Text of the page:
Happy new year everyone!
Hope you’re all well and 2016 has started off in the best way for you. My new year started with a visit to the Royal Shakespeare Company theatre in Stratford upon Avon with my best friend to see Wendy and Peter Pan. There aren’t enough words to describe how amazing, clever, magical and funny this show is. Being the grand young age of 25 means that we got tickets for £5 too. Such a bargain!
I should just state here that all photos used in this post are from the RSC website: https://www.rsc.org.uk/wendy-and-peter-pan/about-the-play
As I’m sure you’ve noticed, the title of this production is an inversion of the original, placing emphasis on Wendy as well as Peter. Ella Hickson, writer and adapter of Wendy and Peter Pan, was really clear that in the original it was Peter having all of the fun, whereas Wendy was just playing mother. She wanted to tell her version from Wendy’s perspective.
There are many aspects that are true to the original: Peter, the Lost Boys, Neverland, flying, Tink, Hook. They have just been tweaked and changed for a modern audience. It must be noted that a modern audience is both adults and children. There is humour for youngsters and intricate plot details for the adults. From start to finish the laughter echoed from the walls from young and old alike. A particular favourite part of mine, when Wendy was teaching the Lost Boys how to shake hands and say “How do you do” Curly says:
“How do I do you?”
Also, to differ from the original plot, Hickson invents a third sibling, Tom, who suffers from an sickness. This is where the older, more metaphorical interpretations of the novel are explored through drama.
Casting and characters:
Firstly, I need to say how brilliant this production cast were. There were a range of ages within the production team as well as experience, but all were equally amazing.
Wendy, played by Mariah Gale, was exceptional. She portrays her devotion, rejection, hurt and happiness all explicitly and effectively. She was a fabulous Wendy. Her brother, Tom, is always at the front of her mind. She’s desperate to find him, for him to be with the Lost Boys. Thus, she can make herself happy again.
Peter Pan, played by Rhys Rusbatch, was sublime. He played the part of Pan really well, focussing clearly on how he never wants to grow up. The cheeky chappy is portrayed not only through dialogue but also his gestures. His flying, and his shadow should be praised equally too.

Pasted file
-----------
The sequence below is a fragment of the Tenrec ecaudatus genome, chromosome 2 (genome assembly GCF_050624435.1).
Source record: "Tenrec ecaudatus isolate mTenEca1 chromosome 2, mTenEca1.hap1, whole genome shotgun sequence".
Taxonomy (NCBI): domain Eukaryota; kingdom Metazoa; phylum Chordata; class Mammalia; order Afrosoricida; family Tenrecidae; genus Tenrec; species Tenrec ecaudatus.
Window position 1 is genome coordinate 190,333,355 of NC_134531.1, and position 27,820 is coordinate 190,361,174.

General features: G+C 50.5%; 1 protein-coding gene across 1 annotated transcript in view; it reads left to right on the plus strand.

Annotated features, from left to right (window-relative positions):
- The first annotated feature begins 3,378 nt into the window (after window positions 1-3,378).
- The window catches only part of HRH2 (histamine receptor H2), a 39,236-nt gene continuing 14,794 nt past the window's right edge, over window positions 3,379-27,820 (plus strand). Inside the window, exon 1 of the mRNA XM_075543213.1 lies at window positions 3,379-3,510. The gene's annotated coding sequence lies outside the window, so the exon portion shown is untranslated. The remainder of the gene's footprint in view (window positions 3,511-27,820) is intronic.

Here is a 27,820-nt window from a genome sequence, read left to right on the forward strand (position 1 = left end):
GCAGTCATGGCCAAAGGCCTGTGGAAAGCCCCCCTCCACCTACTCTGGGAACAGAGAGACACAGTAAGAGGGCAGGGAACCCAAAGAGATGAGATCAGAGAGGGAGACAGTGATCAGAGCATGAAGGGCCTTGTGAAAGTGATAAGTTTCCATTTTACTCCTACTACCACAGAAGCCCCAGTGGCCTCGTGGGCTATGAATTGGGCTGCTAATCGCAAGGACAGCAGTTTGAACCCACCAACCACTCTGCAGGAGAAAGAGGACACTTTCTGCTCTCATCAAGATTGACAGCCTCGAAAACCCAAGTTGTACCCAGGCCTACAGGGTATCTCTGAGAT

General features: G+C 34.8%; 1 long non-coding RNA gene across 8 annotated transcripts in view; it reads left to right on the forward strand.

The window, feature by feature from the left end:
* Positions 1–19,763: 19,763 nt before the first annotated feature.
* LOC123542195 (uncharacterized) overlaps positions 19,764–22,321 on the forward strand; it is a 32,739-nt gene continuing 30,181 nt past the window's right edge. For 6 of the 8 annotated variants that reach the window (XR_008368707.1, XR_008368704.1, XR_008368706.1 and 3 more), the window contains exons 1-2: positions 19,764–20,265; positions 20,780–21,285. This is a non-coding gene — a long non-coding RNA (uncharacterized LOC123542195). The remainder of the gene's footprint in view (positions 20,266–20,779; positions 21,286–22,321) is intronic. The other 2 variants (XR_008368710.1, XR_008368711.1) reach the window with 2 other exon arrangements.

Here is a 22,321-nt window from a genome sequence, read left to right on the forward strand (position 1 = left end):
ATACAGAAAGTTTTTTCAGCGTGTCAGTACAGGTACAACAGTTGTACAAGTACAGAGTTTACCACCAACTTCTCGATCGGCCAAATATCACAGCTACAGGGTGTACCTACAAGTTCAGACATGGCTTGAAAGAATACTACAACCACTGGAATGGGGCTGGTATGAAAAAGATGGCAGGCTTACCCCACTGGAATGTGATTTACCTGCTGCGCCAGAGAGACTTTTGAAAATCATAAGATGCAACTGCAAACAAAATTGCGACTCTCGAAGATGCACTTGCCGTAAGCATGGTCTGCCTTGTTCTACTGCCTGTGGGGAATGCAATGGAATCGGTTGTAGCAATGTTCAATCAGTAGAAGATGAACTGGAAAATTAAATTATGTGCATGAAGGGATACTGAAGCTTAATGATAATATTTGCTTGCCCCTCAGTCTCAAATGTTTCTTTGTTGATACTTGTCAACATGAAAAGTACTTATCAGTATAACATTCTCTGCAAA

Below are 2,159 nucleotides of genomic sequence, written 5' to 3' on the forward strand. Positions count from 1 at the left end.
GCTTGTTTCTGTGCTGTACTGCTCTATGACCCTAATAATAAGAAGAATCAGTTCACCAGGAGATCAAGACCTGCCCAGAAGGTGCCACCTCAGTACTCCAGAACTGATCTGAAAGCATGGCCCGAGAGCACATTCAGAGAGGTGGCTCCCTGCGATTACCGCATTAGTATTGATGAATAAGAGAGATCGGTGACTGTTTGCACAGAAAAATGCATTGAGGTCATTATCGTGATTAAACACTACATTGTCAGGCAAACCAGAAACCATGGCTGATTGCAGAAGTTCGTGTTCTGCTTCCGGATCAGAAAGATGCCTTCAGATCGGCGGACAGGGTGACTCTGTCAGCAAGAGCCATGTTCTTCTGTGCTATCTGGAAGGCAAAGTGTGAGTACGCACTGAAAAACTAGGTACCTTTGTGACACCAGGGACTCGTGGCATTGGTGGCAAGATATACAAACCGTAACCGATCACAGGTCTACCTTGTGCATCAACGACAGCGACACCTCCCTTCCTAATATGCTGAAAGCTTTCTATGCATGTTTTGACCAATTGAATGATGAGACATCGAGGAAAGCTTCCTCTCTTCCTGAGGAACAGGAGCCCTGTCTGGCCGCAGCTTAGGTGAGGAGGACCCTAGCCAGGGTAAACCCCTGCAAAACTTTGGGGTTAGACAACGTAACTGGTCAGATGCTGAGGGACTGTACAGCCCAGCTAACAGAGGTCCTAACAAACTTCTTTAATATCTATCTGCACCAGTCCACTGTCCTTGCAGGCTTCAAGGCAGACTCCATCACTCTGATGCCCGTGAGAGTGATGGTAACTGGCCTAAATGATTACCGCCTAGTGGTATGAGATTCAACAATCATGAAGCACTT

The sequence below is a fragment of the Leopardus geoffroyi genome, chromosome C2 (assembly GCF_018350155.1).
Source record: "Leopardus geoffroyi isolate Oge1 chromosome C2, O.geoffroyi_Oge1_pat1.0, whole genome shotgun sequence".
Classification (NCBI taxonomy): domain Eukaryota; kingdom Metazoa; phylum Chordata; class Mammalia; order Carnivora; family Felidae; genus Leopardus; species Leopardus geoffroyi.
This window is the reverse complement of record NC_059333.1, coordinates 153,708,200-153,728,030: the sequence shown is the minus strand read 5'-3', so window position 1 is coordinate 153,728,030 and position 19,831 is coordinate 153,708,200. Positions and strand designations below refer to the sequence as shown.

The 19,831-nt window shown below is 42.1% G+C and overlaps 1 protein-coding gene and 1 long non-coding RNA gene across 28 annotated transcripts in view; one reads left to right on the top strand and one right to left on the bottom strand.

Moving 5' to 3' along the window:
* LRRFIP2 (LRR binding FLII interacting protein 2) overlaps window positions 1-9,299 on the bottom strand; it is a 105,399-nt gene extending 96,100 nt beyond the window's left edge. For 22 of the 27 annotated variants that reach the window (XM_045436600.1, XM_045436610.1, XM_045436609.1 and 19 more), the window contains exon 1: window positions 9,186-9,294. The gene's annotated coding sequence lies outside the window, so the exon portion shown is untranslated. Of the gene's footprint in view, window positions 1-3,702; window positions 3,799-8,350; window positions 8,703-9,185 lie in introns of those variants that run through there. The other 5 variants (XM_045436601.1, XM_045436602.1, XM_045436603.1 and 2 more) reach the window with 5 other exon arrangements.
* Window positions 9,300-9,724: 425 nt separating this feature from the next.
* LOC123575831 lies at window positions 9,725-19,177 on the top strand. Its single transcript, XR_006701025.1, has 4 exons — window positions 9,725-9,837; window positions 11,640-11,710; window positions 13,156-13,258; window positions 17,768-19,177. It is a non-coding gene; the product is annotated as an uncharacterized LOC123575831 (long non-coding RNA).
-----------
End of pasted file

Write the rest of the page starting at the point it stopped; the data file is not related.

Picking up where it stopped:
Hook and Smee, played by Darrell D’Silva and Paul Kemp respectively, were the epitome of the villain character. The banter between the two was hilarious and true to the original text. The relationship was portrayed really accurately. They made me smile, but I could see the children in the audience really boo-ing them. Always the sign of a good villain.
Martin, played by Adam Gillen, was the pirate who couldn’t ARRR. I recognised his voice, he has naturally humorous tone to his voice. (I finally remembered he was from ITV’s Benidorm!) The audience naturally feels for him because he’s quite clearly not a pirate and he’s clearly not a Lost Boy, so he doesn’t really fit with anyone.
Finally, and perhaps my favourite of all the characters in this production, Tinkerbell, played by Charlotte Mills. A cockney, naughty pixie. Who’d have thought it?! Her one liners, her reactions, her movements were just incredible. I laughed so hard at her. She’s just amazing.
“Oh, a little blab, did you? Lack of oxygen up there on your high horse?”
Staying true to the original, the production was set in the children’s nursery or Neverland. The nursery, with swords, beds, teddies and a mobile was really picturesque. (Image by me) Then when it came to Peter’s home, the stage came alive from the ground upwards, with Tink hanging on from a bed, a bath tub and fairy lights. Hook’s ship was also an incredible piece of craftsmanship. A whole ship on stage. Just wow!
So I left feeling like I always do, incredibly lucky to have the RSC on my doorstep at home.
Big love x